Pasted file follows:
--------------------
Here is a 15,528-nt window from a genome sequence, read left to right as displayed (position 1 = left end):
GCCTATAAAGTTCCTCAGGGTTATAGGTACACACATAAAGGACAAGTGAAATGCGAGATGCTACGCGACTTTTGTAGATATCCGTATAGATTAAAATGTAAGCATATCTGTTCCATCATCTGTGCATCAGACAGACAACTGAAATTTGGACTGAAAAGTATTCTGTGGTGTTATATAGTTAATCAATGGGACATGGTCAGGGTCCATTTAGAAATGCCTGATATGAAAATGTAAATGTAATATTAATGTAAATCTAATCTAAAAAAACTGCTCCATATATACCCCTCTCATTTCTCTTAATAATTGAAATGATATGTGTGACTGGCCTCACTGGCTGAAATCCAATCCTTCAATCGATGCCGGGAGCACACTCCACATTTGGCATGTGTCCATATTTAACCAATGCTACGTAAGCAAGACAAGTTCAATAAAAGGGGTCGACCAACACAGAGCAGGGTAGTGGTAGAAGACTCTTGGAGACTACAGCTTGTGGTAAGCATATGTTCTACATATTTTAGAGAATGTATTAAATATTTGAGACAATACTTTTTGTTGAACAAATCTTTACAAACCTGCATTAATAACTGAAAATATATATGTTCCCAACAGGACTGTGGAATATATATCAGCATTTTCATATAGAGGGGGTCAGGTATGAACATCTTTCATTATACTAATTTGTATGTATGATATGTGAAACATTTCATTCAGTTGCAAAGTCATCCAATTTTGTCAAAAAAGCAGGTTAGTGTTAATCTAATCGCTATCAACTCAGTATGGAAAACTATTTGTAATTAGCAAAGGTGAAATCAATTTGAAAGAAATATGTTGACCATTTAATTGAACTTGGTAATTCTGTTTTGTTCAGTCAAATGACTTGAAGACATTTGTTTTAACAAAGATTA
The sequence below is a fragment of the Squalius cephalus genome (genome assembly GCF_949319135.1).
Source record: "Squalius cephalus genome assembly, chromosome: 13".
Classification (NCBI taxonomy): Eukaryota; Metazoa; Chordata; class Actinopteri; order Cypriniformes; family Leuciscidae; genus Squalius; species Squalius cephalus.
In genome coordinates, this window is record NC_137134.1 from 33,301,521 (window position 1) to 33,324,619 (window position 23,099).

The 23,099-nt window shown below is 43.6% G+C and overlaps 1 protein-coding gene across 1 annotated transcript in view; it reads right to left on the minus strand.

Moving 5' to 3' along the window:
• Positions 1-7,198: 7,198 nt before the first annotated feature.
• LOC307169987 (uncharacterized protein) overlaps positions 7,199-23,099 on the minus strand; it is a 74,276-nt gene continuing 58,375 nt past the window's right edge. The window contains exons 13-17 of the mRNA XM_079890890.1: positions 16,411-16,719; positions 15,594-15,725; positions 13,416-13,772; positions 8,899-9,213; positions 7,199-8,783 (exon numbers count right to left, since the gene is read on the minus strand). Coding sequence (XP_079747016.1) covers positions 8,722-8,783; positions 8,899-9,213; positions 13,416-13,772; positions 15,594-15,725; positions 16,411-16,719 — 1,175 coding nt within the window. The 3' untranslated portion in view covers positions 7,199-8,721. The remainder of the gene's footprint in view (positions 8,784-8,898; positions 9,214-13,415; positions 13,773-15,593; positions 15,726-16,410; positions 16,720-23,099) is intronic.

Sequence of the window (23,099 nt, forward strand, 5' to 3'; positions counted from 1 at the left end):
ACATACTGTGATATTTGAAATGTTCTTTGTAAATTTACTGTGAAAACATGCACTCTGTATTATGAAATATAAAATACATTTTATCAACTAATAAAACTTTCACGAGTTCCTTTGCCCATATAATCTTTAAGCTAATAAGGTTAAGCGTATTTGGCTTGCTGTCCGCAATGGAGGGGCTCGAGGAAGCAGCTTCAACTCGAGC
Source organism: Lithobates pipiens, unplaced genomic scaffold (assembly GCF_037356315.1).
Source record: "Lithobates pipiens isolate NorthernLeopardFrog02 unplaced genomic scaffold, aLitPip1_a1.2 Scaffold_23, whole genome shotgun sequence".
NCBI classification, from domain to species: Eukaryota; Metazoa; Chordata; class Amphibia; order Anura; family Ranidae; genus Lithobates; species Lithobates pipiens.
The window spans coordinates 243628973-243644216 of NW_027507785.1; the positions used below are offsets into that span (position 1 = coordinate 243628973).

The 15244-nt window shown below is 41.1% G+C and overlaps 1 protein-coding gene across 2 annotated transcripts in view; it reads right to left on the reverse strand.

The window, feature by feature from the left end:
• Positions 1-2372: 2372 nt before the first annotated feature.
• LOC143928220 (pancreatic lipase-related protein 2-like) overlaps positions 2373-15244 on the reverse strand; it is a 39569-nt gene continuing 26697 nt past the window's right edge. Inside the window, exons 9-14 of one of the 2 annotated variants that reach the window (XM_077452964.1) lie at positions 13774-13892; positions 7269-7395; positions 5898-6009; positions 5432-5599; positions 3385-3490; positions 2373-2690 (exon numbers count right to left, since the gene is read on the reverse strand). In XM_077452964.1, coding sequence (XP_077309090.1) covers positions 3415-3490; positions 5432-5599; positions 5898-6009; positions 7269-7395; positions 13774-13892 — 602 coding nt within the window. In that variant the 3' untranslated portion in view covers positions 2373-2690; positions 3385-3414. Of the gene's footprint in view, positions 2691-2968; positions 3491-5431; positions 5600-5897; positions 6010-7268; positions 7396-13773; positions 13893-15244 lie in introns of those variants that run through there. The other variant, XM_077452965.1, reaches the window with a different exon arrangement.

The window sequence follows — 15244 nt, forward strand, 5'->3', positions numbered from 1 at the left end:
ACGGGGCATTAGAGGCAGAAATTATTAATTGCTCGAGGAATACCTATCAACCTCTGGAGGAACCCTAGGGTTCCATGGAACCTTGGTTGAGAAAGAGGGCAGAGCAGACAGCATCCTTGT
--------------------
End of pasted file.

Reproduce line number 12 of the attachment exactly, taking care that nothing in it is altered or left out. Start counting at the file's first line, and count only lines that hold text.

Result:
ACATACTGTGATATTTGAAATGTTCTTTGTAAATTTACTGTGAAAACATGCACTCTGTATTATGAAATATAAAATACATTTTATCAACTAATAAAACTTTCACGAGTTCCTTTGCCCATATAATCTTTAAGCTAATAAGGTTAAGCGTATTTGGCTTGCTGTCCGCAATGGAGGGGCTCGAGGAAGCAGCTTCAACTCGAGC